Why USDA Should Adopt Stronger Legal Protections for Farmed Animals

Agriculture Secretary Tom Vilsack recently announced that USDA will begin a new process to address farmed animal welfare standards. It's long overdue.

Close up of a calf sequestered in a stall at a dairy farm in Chile.

Perspective Law & Policy Policy

In recent years, with breathtaking speed and scope, multinational firms involved with food production, distribution, sales, and service have committed themselves to the elimination of intensive confinement factory farming through reforms in their corporate supply chains. These reforms in turn have cascaded throughout our food retail universe, making it possible for consumers to exercise meaningful choices—choices consistent with their personal ethics, their nutrition and health goals, and the needs of their families, their communities, and the natural environment. 

Together, we must work to ensure that the same mindset takes hold within the federal government, especially at the United States Department of Agriculture. Under the Obama Administration, USDA issued an animal welfare-focused Organic Livestock and Poultry Practices Rule in 2017 but it was withdrawn in 2018 before it went into effect under the Trump Administration. The rule was informed by many years of public input, including the powerful example of a landmark California law, which set clear standards for animal welfare. 

Agriculture Secretary Tom Vilsack recently announced that USDA will reconsider the previous administration’s position on this rule and begin a new process to address animal welfare standards. Resurrecting the rule is vital to maintaining consumer confidence in the USDA organic label and its National Organic Program, which develops and enforces consistent national standards for all USDA-certified organic products. 

Certainly, the humane provisions from the 2017 rule should be part of the anticipated new rule USDA now plans to draft. The 2017 rule prohibited tail docking of cattle, debeaking and toe-clipping of chickens, and the transportation of “downer” animals—those too sick or injured or weakened to walk to their own slaughter. Consistent with the 2017 rule, a new standard should ensure that animals are not tightly confined. Shelters provided must allow enough space for animals to lie down, stand up, and fully stretch their limbs without touching other animals or the sides of the shelter and standards should set minimum indoor space requirements for egg-laying chickens. 

Importantly, the new proposal should include language from 2017 that closed a loophole in current regulations exploited by large poultry companies using screened-in porches to satisfy outdoor access requirements. All species should have outdoor access to soil, direct sunlight, fresh air, and clean water for drinking.

The case for such a rule has not changed since 2017. We need it to better align organic standards with consumer expectations. To that point, a 2017 Consumer Reports survey found that six out of 10 Americans consider it highly important that animals used to produce organic food be raised on farms with high standards for animal welfare. Among consumers who always or often buy organic, 86 percent believe it is highly important that such animals be raised on farms with high standards for animal welfare.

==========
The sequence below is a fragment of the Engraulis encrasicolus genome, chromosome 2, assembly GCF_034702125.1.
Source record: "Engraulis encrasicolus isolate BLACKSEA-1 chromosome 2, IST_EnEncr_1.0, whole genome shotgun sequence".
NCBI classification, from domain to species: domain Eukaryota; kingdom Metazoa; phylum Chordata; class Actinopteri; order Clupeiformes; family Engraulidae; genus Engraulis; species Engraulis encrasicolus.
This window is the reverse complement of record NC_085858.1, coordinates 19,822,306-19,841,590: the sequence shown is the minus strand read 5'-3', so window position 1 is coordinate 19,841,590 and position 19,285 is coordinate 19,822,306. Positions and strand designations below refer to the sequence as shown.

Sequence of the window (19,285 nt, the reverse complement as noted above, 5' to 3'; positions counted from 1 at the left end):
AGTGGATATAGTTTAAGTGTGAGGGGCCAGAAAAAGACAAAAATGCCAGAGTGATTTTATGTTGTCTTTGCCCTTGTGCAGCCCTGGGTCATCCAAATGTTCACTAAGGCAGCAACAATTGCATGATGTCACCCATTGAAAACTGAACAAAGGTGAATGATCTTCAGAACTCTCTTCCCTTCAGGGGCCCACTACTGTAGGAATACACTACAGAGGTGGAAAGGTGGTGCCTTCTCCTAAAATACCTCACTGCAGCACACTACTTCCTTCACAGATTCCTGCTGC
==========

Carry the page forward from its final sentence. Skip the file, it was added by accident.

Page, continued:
My colleagues at the Humane Society Legislative Fund and the Humane Society of the United States focus on attempts to stymy, constrain, or close out factory farming through legislation, litigation, corporate social reform, consumer education and other means, and we need that. But we also need to promote and build out a future vision for the treatment of animals in the food supply, and we need to institutionalize the core elements of that vision within government agencies like the USDA.

That’s one of the great virtues of this rule. According to industry data, organics is now a market valued at over $50 billion in sales, and within the sector, organic dairy, eggs, and meat products are gaining ground. Because of the considerable overlap between organic and higher welfare approaches, this is a portion of the market we should do our best to strengthen and protect. An authentic animal welfare standard for organic production will be a bulwark of a new and more humane marketplace.

There are countless consumers who want to see the National Organic Program establish criteria in line with their expectations for how animals should be treated before slaughter. Over the last two decades, even more Americans have consistently demonstrated their support for the passage and implementation of farmed animal welfare laws at the state level through legislation or ballot and referendum measures. With its prompt development and implementation of the organic animal welfare rule, the USDA under Secretary Vilsack can place a key agency program at the forefront of a stronger federal commitment to farmed animal welfare, and lay the groundwork for a deeper, broader, and longer-range commitment to the better treatment of animals used for food.

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